Yule's force had to make an exhausting four-day march across the Biggarsberg hills before they could rejoin White in Ladysmith. On 24 October, White made a demonstration at Rietfontein against the Boers pressing forward down the railway line from Glencoe to Ladysmith, to distract them from attacking Yule. The British suffered 132 casualties, mainly from artillery fire.
Battle of Ladysmith
Rather than retreat south of the Tugela, White continued to mass supplies and reinforcements in Ladysmith. (He sent the wounded south to Pietermaritzburg but left the civilians and other non-combatants in the town.) As the British troops concentrated in Ladysmith now constituted a balanced "field force" of all arms, White also rejected the option of leaving an infantry garrison in Ladysmith while sending the bulk of the mounted troops and artillery south of the river. He gambled on being able to strike a knock-out blow against the Boer armies in a "set-piece" action. This was despite the disadvantages of the terrain, with Ladysmith being on low ground surrounded by hills rising to 500 feet (150 m) above the town, which gave the Boers the advantage of height.
From 26 to 29 October, White sent out tentative cavalry reconnaissances, which he recalled when it appeared that Boer horsemen might cut them off. On 29 October, Boers could be seen emplacing one of their heavy Creusot siege guns on Pepworth Hill, roughly 4 miles (6.4 km) north-north east of the town. Before this gun could open fire, White had already made plans for attack the following dawn, based on incomplete reconnaissances and observations.
The main frontal attack was intended to capture Pepworth Hill. The column was led by Colonel Ian Hamilton and consisted of the 1st battalion, the Devonshire Regiment, 1st battalion, the Manchester Regiment, 2nd battalion, the Gordon Highlanders and 2nd battalion, the Rifle Brigade. This attack was to be supported by a column under Colonel Geoffrey Grimwood, consisting of the 1st and 2nd Battalions, the King's Royal Rifle Corps; 1st Battalion, the Leicestershire Regiment; 1st Battalion, the King's Liverpool Regiment; and the 2nd Battalion, the Royal Dublin Fusiliers, which would attack the supposed Boer left flank and capture Long Hill, about 1.5 miles (2.4 km) east of Pepworth Hill. The bulk of the mounted troops under Colonel John French (the 5th Lancers, 5th Dragoon Guards, 18th Hussars less a squadron lost at Talana Hill, 19th Hussars, several companies of Mounted infantry, the Natal Carbineers and the Imperial Light Horse were stationed in reserve or to Grimwood's right. Six batteries (the 13th, 21st, 42nd, 53rd, 67th and 69th) of 15-pounder guns of the Royal Artillery were to support the attacks.
White also sent a detachment consisting of the 1st Battalion, the Royal Irish Fusiliers and half of the 1st Battalion, the Gloucestershire Regiment, with Number 10 Mountain Battery (equipped with RML 2.5-inch Mountain Guns) to capture a pass known as Nicholson's Nek which lay about 3 miles (4.8 km) to the northwest of Pepworth Hill. The force was commanded by Lieutenant-Colonel Frank Carleton of the Royal Irish Fusiliers. White intended that by seizing the pass, this detachment would prevent the Boer force from the Orange Free State reinforcing the Transvaal Boers on Pepworth Hill, and also prevent the defeated Boers retreating directly north.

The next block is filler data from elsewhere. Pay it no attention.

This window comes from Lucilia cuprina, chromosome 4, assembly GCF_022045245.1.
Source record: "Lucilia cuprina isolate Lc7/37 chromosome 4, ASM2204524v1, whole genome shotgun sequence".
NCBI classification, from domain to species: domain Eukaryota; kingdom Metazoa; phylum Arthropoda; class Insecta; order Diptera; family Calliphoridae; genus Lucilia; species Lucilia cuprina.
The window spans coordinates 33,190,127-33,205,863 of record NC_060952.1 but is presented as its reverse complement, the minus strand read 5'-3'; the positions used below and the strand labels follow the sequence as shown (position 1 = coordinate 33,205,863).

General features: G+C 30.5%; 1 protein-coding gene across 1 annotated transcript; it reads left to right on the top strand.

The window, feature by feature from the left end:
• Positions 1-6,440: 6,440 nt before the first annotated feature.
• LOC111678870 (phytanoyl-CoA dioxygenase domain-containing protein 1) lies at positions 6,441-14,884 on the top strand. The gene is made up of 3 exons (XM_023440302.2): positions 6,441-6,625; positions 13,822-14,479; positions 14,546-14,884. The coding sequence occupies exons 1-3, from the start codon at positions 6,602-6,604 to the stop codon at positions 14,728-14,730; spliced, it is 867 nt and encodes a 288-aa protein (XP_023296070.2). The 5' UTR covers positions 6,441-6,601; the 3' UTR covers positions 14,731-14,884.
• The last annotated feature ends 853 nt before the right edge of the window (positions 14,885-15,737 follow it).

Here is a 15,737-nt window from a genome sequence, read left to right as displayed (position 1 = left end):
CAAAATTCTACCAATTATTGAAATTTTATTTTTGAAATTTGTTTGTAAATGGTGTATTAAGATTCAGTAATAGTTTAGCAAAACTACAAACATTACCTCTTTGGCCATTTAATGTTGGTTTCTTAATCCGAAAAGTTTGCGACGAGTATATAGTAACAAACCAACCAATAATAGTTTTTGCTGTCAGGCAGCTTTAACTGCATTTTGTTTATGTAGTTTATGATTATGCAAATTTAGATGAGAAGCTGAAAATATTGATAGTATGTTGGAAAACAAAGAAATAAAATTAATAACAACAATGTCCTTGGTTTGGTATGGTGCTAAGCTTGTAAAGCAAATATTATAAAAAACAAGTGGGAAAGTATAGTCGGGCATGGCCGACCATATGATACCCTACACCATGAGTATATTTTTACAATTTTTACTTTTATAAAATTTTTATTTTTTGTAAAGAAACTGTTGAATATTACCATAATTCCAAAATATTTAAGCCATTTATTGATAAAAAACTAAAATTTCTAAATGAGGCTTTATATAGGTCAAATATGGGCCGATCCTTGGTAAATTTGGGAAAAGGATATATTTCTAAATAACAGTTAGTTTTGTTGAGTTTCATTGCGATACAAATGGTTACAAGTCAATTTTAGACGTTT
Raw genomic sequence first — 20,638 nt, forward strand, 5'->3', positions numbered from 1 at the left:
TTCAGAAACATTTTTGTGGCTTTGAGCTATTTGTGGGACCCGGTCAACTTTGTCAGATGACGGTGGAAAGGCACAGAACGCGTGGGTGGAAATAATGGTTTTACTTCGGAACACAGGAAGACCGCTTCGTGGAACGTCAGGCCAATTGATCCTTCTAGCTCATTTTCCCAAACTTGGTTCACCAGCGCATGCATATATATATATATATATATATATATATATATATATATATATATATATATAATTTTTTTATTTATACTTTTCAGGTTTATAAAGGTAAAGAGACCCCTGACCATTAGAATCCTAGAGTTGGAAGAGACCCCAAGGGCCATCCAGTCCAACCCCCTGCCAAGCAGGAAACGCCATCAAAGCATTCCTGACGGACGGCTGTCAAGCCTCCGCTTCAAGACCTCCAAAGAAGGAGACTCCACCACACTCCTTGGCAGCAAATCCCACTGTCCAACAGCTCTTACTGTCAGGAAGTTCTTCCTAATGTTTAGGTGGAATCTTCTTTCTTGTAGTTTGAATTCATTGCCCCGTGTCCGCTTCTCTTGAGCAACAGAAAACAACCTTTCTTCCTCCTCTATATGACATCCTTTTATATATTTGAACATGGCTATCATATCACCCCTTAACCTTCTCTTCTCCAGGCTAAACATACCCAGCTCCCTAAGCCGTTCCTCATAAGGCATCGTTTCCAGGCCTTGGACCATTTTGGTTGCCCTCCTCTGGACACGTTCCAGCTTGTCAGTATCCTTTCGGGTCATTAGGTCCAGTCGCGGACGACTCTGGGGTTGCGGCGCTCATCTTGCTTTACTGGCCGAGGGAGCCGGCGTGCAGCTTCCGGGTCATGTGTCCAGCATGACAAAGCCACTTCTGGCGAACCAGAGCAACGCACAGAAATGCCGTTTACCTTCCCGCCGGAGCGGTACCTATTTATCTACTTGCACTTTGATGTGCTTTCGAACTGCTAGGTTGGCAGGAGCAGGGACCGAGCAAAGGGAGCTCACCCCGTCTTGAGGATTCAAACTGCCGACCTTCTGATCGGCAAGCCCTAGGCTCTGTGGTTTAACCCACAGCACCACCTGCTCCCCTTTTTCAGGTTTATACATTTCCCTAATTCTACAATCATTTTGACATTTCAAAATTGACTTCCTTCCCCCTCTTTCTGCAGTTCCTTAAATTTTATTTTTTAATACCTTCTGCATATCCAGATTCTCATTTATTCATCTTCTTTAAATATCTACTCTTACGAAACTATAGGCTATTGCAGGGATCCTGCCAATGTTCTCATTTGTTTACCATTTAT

Grimwood's brigade had deployed during the night around Lombard's Kop and Farquhar's Farm, and faced north towards Long Hill. As dawn broke, Grimwood found that half his brigade had straggled, and French's mounted troops had not reached their assigned position. Before this could be corrected, the British troops came under heavy rifle fire from their own right flank. The Boers in this sector were nominally commanded by the elderly Commandant Lucas Johannes Meyer, but were actually led by Louis Botha.
At the same time, the first shell from the Boers' "Long Tom" on Pepworth Hill landed in the town, causing consternation. The British field guns opened fire on Pepworth Hill and Long Hill, and temporarily silenced the Boer siege gun but Colonel Ian Hamilton's frontal attack on Pepworth Hill was called off as it became clear that Grimwood was in trouble, and Hamilton's attack would not be supported. Although the main body of South African Republic Boers under Commandant-General Piet Joubert were stationed behind Pepworth Hill, there were none on Long Hill, and fire on this hill was wasted. The British artillery itself came under accurate and effective fire from the Boers' field guns, which were fought as individual gun detachments, and were quickly moved between emplacements before British guns could find their range. The British guns were deployed as they had been drilled to do, in neat rows of six without using cover from artillery or even rifle fire. Their fire was not as effective as that of the Boer Staatsartillerie, and they incurred needless casualties.